Submitted to: Infection and Immunity
Publication Type: Peer Reviewed Journal
Publication Acceptance Date: 5/22/1998
Publication Date: N/A
Interpretive Summary: Fresh poultry is frequently contaminated with a bacteria (Campylobacter jejuni) that causes gastrointestinal disease (food poisoning) in humans. We did studies to determine how this bacteria is able to survive in the intestinal tract of chickens. We discovered that it responds to harsh environmental conditions by producing certain proteins called heat shock proteins. Further, we created a strain of this bacteria which lacks the ability to produce these proteins and is therefore unable to survive in the chicken. This observation furthers our understanding of how Campylobacter survives in the chicken and may lead to intervention strategies.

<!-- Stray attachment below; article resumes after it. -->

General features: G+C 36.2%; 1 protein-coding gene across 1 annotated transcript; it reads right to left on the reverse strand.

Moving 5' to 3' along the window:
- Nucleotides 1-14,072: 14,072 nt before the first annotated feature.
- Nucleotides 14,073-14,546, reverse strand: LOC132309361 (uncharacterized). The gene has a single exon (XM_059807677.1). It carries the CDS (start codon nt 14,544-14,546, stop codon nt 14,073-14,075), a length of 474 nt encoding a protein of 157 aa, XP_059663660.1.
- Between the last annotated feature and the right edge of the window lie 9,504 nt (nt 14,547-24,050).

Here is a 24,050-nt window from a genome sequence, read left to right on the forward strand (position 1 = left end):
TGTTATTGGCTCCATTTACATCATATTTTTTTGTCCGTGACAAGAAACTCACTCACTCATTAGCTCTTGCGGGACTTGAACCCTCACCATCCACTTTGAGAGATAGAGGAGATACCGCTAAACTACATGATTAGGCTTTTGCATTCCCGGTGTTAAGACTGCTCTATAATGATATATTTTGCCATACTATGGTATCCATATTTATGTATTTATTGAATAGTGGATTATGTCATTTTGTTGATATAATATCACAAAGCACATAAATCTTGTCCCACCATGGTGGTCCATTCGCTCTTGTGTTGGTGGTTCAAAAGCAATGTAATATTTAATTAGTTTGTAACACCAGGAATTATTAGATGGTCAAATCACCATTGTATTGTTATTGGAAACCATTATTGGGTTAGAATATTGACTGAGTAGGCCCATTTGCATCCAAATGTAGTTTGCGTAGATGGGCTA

Technical Abstract: Campylobacter jejuni, a microaerophilic, gram-negative bacterium, is a common cause of gastrointestinal disease in humans. Heat-shock proteins (hsps) are a group of highly conserved, co-regulated proteins that play important roles in enabling organisms to cope with physiological stresses. The primary aim of this study was to characterize the heat shock response of C. jejuni. Twenty-four proteins were preferentially synthesized by C. jejuni immediately following heat shock. Upon immunoscreening E. coli transformants harboring a Campylobacter genomic DNA library, one recombinant plasmid was isolated that encodes a heat shock protein. The recombinant plasmid, designated pMEK20, contained an open reading frame of 1,119-bp that was capable of encoding a protein of 372 amino acids with a calculated molecular mass of 41,436 Da. The deduced amino acid sequence of the open reading frame shared similarity with DnaJ, belonging to the hsp40 family of molecular chaperones, from a number of bacteria. An E. coli DnaJ-mutant was successfully complemented with the pMEK20 recombinant plasmid as judged by the ability of bacteriophage lambda to form plaques, indicating that the C. jejuni gene encoding the 41 kDa protein is a functional homolog of the DnaJ gene from E. coli. The ability of each of two C. jejuni DnaJ mutants to form colonies at 46 C was severely retarded, indicating that DnaJ plays an important role in C. jejuni thermotolerance. Experiments revealed that a C. jejuni DnaJ mutant was unable to colonize newly hatched Leghorn chickens, suggesting that hsps play a role in vivo.